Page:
China's economic recovery
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Retail sales rose by 5.4 per cent in August, above an expected rise of 4.2 per cent and up from the 2.7 per cent growth in July. Photo: Xinhua

China’s economy shows signs of recovery with upbeat retail sales and industrial production, but ‘pessimism prevails’

  • Industrial production rose by 4.2 per cent in August from a year earlier, while retail sales rose by 5.4 per cent last month
  • Fixed-asset investment rose by 5.8 per cent in the January-August period, while the surveyed jobless rate stood at 5.3 per cent last month

China’s economy recovered better than expected in August, but growth momentum continues to weaken amid renewed coronavirus outbreaks and mass lockdowns, slowing exports and a housing downturn, signalling a cloudy outlook for the rest of the year.

Retail sales beat expectations to rise by 5.4 per cent year on year in August, up from the 2.7 per cent growth in July. Strong automobile sales, which surged by 15.9 per cent year on year, led the way thanks to policy support including tax cuts and subsidies.

Restaurant revenue rebounded to post growth of 8.4 per cent, up from a 1.5 per cent contraction in July. Investment bank Goldman Sachs said, “favourable base effects more than offset the drag from tighter Covid restrictions on the back of protracted local outbreaks”.

Industrial production, a gauge of activity in the manufacturing, mining and utilities sectors, rose by 4.2 per cent in August, year on year, up from 3.8 per cent growth in July.

In comparison, the property market is mired in a deep slump, with real estate investment contracting further to nearly 14 per cent, after a 12.1 per cent decline in July.

New home prices also fell by 0.29 per cent last month from July, despite stimulus and incentives to boost demand.

“This marks the 12th consecutive month-on-month decline in Chinese home prices,” said Robert Carnell, ING’s Asia-Pacific regional head of research.

“As a major pool of Chinese household wealth, this won’t help encourage spending. It will take some time for the pool of unfinished property construction projects to be completed with local government support for developers, and in turn, for Chinese households to consider investing in property in scale again.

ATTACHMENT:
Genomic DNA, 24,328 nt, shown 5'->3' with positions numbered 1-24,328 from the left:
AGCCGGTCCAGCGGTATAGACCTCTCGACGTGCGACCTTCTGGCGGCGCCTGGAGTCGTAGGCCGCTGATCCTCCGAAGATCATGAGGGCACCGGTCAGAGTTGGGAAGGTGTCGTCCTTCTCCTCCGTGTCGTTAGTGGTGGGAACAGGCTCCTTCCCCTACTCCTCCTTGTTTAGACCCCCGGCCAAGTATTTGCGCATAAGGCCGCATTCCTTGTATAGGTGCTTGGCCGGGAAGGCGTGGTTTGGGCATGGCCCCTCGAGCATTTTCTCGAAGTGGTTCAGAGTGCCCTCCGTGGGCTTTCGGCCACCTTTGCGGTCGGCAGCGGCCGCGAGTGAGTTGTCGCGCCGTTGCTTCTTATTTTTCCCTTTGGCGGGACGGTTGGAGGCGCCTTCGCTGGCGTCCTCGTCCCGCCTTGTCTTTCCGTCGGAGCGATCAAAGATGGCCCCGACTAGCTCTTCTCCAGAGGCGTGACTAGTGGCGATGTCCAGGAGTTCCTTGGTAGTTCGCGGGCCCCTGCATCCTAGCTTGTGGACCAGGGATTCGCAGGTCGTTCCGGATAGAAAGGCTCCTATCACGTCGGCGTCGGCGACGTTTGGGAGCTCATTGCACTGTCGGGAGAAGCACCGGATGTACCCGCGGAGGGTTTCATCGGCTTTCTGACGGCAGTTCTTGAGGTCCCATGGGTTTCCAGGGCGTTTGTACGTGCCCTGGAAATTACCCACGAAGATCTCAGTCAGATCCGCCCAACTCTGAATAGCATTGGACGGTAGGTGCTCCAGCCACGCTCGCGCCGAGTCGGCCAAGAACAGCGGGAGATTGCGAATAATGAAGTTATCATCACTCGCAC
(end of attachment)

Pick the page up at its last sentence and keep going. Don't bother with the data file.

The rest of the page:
“Consequently, these numbers are likely to remain a blot on the economic landscape for quite a while.”

While [the data is] better than expected, it’s unlikely to change the prevailing pessimism toward China
Larry Hu

Fixed-asset investment – a gauge of expenditure that Beijing has relied on this year to stem downturn risks – rose by 5.8 per cent in the first eight months, year on year, up from a rise of 5.7 per cent from January-July.

Infrastructure investment grew by 14.8 per cent year on year last month, up from 12.6 per cent in July, largely thanks to ongoing stimulus from the central government. Manufacturing investment also increased 10.7 per cent in August from a year earlier, after recording 7.6 per cent growth in July.

“While [the data is] better than expected, it’s unlikely to change the prevailing pessimism toward China, given the multiple headwinds under way including zero-Covid, property rout and the lack of decisive policy moves before the party congress,” said Larry Hu, chief China economist at Macquarie Group.

“Moreover, [the US dollar-yuan exchange rate] just broke the 7 level. Although it’s mostly driven by the strong dollar, it could still dampen the market sentiment.”


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China’s urban surveyed jobless remained high with marginal improvement at 5.3 per cent, down from 5.4 per cent in July. The unemployment rate for the 16-24 age group fell slightly to 18.7 per cent in August, from a record 19.9 per cent growth in July, but that can partly be explained by the start of the school year.

“China’s economy held up slightly better than anticipated last month, but the August data point to slight loss of momentum overall, with policy support helping to keep industrial growth steady but failing to prevent a drop in consumer spending. September is on track to be even weaker,” said Julian Evans-Pritchard, senior China economist at Capital Economics.

“Although the power shortages have now eased, virus disruptions intensified at the start of the month as an increasing number of cities entered lockdown, the largest being Chengdu. High frequency data point to a further decline in property sales, car sales and the volume of goods passing along highways and through Chinese ports.”

Some analysts have suggested the economy could remain weak until the end of the year, following growth of just 0.4 per cent in the second quarter.
Beijing has already downplayed the 2022 growth target of “around 5.5 per cent,” insisting on a fine balance between growth, security and coronavirus control.

China’s yearly growth rate has been cut to below 3 per cent by some investment banks.

A new round of policy easing has begun with a focus on property and infrastructure.

During a State Council meeting last week, Premier Li Keqiang vowed to expand investment to create more demand and lift confidence amid a “slight fluctuation” in China’s economic recovery.

On Thursday, China paused its recent monetary-easing efforts and kept the medium-term policy rate steady this month, after making surprise cuts in August.

“These measures are unlikely to be enough to turn the market around, but the direction of policy is clear,” said Hu with Macquarie Group.